5. Create “Special Time.” When your child is misbehaving, he’s sending the message that he feels disconnected from you. Carving out time in your day where your child can have 100% of your attention and he directs the play or how you spend the time can work wonders for your relationship. When your child acts out, it’s as though he’s saying, “My heart tank is empty.” Quality, uninterrupted time with your child (even 10 minutes a day) helps to refuel your child and your connection.
  6. Teach your child about mindful breathing and how to ask for what he/she wants. For young children, you can have them hold up both hands. Have them pretend there is a flower in one hand and a candle in the other. Show them how to “smell the flower and blow out the candle.” Older kids will enjoy the multitude of mindfulness meditation apps such as “Smiling Mind” and “Stop, Breathe and Think.” Consider developing a mindfulness practice as a family. Once a child is calm, she can then be taught how to ask for what she wants and/or needs in an appropriate way. You can also teach your child to ask for attention versus acting out for attention. Be sure to offer hugs and teach your child she can ask for a hug whenever she needs one.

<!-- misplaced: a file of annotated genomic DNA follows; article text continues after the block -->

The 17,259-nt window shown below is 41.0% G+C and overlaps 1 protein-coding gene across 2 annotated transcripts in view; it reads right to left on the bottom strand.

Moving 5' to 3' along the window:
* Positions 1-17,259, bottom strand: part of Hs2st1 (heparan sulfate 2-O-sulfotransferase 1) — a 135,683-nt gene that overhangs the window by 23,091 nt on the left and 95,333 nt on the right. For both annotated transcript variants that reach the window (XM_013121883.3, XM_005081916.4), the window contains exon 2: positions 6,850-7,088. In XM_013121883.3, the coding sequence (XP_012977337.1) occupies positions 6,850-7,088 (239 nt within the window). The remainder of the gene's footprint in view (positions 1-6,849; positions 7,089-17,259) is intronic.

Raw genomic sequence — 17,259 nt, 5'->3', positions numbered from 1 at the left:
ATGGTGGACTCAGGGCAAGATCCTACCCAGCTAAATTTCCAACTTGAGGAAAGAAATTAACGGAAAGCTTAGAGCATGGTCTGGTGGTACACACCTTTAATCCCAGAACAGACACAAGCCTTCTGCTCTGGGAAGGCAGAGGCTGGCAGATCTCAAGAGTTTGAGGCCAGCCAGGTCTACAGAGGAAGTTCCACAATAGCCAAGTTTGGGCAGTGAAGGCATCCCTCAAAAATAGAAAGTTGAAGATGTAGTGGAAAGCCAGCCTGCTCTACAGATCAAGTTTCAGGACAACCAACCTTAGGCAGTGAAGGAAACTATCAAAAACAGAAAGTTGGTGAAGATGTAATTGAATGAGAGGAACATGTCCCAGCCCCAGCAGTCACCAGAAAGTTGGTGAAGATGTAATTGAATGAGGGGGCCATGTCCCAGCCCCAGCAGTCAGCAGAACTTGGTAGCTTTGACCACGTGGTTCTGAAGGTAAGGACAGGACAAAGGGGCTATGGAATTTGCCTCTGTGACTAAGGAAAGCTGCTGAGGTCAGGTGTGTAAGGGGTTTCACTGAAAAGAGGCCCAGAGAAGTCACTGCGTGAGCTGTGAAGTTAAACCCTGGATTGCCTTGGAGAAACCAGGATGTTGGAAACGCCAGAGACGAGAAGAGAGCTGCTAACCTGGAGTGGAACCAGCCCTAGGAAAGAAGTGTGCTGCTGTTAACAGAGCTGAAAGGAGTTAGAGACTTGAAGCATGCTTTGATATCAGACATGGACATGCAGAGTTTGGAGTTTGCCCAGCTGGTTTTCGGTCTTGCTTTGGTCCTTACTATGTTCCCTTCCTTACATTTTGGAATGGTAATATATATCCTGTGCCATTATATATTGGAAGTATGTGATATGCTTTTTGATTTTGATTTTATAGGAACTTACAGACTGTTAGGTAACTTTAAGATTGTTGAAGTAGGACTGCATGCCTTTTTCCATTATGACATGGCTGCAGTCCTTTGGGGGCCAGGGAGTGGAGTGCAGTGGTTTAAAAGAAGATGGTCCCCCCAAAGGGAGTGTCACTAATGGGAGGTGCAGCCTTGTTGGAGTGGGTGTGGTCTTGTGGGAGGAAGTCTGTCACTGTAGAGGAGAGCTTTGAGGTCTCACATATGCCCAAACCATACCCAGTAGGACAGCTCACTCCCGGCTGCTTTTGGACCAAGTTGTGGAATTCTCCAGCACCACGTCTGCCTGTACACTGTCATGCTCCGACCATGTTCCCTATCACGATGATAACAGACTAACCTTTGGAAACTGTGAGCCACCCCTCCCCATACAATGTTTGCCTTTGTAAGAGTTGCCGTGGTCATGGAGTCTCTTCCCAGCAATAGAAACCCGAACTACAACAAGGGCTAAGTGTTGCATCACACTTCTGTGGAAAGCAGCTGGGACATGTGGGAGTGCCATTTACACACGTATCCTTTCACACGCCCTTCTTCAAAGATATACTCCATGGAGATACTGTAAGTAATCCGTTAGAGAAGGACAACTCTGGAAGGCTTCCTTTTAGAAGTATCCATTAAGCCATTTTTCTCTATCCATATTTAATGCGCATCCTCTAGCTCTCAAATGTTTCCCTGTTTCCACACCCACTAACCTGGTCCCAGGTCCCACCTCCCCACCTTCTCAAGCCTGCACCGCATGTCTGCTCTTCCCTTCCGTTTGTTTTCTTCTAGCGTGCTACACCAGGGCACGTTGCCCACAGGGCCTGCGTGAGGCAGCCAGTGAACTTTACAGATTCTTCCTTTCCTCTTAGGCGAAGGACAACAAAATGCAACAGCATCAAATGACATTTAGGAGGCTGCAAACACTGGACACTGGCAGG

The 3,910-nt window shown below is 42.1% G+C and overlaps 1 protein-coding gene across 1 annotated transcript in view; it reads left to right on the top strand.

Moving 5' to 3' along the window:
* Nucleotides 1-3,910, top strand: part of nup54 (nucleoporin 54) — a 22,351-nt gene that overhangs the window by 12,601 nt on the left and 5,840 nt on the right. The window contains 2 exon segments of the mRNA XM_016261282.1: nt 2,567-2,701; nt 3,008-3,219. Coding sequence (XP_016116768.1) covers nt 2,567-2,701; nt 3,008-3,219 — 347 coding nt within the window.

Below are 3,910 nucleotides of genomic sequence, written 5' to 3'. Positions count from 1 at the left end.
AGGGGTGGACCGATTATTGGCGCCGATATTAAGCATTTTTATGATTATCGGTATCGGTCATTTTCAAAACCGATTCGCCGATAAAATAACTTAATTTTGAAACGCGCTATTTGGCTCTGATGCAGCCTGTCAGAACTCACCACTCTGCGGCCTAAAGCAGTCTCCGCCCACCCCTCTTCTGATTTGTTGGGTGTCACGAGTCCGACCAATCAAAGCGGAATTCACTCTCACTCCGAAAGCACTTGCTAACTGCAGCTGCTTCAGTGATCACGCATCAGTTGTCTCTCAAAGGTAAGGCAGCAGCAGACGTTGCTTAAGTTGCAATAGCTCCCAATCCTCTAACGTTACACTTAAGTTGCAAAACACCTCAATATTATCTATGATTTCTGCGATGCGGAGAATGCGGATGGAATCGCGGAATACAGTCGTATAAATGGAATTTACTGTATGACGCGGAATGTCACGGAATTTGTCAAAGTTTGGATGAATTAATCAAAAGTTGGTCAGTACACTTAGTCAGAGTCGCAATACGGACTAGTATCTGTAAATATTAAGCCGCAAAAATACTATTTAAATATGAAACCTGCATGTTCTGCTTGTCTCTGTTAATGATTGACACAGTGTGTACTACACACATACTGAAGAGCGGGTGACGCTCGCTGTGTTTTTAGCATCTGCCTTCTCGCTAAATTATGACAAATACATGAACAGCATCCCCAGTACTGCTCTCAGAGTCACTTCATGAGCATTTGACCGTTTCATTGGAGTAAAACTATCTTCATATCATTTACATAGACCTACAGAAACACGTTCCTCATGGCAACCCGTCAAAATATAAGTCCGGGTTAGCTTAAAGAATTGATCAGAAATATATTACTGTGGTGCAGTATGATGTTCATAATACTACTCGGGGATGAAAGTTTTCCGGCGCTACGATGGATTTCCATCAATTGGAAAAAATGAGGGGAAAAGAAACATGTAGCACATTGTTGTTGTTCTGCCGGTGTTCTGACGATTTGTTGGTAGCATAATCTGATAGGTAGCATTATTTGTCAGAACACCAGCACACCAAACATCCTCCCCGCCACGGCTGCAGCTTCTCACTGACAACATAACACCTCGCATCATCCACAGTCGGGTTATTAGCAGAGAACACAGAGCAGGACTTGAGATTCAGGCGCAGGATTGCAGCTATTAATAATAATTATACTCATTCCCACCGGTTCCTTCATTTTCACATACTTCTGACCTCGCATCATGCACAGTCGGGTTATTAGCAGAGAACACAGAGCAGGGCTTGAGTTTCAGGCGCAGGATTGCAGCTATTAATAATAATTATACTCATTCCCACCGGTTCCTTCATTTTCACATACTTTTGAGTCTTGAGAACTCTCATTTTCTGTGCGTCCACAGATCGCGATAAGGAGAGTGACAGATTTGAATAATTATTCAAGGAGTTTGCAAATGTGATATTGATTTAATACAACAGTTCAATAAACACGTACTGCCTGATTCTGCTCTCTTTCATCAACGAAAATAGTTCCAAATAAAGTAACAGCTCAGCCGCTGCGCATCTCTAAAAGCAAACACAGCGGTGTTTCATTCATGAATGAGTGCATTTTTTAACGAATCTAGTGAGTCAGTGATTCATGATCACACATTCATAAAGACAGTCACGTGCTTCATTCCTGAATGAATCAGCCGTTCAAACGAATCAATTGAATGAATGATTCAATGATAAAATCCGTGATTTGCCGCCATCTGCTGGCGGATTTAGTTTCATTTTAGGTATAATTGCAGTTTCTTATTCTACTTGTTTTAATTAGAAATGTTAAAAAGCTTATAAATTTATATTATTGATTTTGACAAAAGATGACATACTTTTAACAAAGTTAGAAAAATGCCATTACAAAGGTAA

7. Bring in PLAYFULNESS. With our endless lists of “to-do’s” and our constant rushing from one activity to another, we often forget the value of simply being in the moment, appreciating the moment and not taking it all so seriously. The beautiful thing about young children is that they are almost always in the “here and now.” Unlike adults, they are not overly concerned with what happened yesterday or what will happen in the future. Take a lesson from your kids – bring in the silliness and playfulness. Throw on music when it’s time to clean up, have dance parties, make your requests in goofy voices, give a piggyback ride up the stairs or crawl like tigers when it’s teeth brushing time. Play is the language children know best!

Finding joy in parenthood begins with appreciating our imperfect selves in order to accept the imperfections in our children. None of us are perfect. We’re not meant to be perfect. It’s our imperfections that make us so colorful and unique! We must also realize that parenting isn’t always blissful and that’s ok! We all have good days and not so good days because it’s all part of the journey. Find your tribe of support and put yourself back on your list of “to do’s.” As they say, “You can’t pour from an empty cup!” YOU matter!

All the best,